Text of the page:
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What to Do When Your Child Melts Down In Public Places?


We’ve all been there. We’re out having fun, everything is going just fine and then suddenly, out of nowhere, your child has a meltdown.

You’ve dealt with them before but your child having an emotional outburst in public is just ten times worse. You feel ashamed, embarrassed and judged by others for something you haven’t done.

Just take comfort in knowing that you aren’t alone and that meltdowns are completely normal and for young kids.


Why do kids have a meltdown?

If parents want to learn how to manage their children during a meltdown, they’ll have to understand what their child is experiencing and what’s driving their behaviour.

It’s useful to think of a meltdown as a reaction to a situation that a child cannot handle in a more mature, grown-up way.  They usually happen because a child feels fear, anger, frustration, sadness, a sensory overload or a mixture of all these things. It can be very difficult for a child to handle all the emotions at once.

Since young children have a limited vocabulary and are just beginning to learn how to control their emotions, they act out by crying, yelling, throwing things, kicking the floor, punching the wall, biting others or sometimes even hitting their parents.


How to handle a meltdown in public?

Just because meltdowns are natural doesn’t mean that they have to happen. Here are five sure-fire ways to prevent them from happening:

  1. Validate your child’s perspective or emotions.

You might not think getting a balloon or a lollipop is a good enough reason to kick and scream but it may seem like the right reaction to your child. Try to understand that little things to you may mean big things to them and that their emotions are coming from a source of distress.


  1. Know the triggers.

If your child starts acting out when they are hungry or sleepy, then those are your child’s triggers. Try to know what triggers your child so you can manage and plan accordingly before things turn into a full-blown meltdown.


  1. Try to stay cool.

This may be a hard one when you’re feeling awkward, embarrassed and uncomfortable with the way your child is behaving in public. However, it is of utmost importance to remain calm and collected when your child is going through an emotional outburst. This will help you learn how to regulate their own emotions when dealing with hard situations and will also help your child calm down.


  1. Try to distract them.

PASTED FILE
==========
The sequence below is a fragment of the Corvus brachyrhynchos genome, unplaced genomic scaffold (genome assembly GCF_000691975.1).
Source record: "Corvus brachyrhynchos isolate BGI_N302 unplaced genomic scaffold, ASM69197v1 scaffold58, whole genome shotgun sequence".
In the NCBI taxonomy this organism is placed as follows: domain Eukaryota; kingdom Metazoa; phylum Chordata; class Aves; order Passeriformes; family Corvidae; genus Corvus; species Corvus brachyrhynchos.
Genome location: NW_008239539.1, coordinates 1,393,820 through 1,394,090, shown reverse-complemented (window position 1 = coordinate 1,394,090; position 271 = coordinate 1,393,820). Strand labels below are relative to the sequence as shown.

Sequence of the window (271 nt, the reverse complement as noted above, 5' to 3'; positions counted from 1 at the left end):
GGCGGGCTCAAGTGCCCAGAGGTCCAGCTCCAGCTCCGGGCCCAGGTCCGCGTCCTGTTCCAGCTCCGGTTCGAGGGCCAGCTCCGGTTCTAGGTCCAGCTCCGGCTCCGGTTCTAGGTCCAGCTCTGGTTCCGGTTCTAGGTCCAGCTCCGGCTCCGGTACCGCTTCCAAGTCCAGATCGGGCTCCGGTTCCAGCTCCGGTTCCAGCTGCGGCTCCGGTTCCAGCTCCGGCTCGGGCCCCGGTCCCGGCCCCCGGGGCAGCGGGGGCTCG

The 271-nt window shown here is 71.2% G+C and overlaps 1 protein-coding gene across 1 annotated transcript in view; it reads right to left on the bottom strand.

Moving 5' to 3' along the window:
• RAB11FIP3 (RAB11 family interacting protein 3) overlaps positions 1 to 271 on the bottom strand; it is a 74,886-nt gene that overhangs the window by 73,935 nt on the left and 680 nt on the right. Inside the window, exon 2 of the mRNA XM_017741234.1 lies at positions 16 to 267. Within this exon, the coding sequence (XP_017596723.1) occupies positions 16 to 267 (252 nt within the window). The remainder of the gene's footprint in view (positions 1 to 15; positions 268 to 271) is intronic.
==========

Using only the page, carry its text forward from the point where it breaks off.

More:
If you can sense that your child is about to have a meltdown, (most parents can) then think of ways to distract them from their mounting emotions. It could be by giving them a small job to do, making a joke or showing them something new. This will divert their attention and may prevent them from having a tantrum in public.


  1. Give your undivided attention before leaving the house.

Sometimes, a meltdown is simply a cry for attention that your child is craving from you. So try to build a connection with them and give them your total attention before you leave your home. Talk to them, listen to them, play with them and let them know that you value spending time with them. Once they feel that you’re connected, there’ll be less of a chance to seek that attention through a meltdown when you’re out in public.



What You Can Do Next

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About the Founder

Internationally Recognised Emotional Literacy & Mindfulness Expert Tenille Bentley is the founder of The Emotional Literacy and Mindfulness Academy and the author of the children’s emotional literacy books with Jazzy and Pinky and The Energy Ball. Giving children a wonderful introduction to understanding their emotions and what do with them.

Tenille has been featured on Channel 9 News and other major outlets. Her work has been recognised in the community by The Governor of Western Australia, The Prime Minister of Australia and Australian Financial Review.

As a child she experienced severe anxiety and emotional traumas as well as bullying which left her feeling isolated, and unable to understand why she was feeling the way she did. As an adult this impacted her ability to make healthy decisions because she didn’t have the tools to understand her emotions. 

Which is why she is passionate about equipping parents with the tools to support their children to make better decisions in life and healthy ones to help support and create a balanced home life.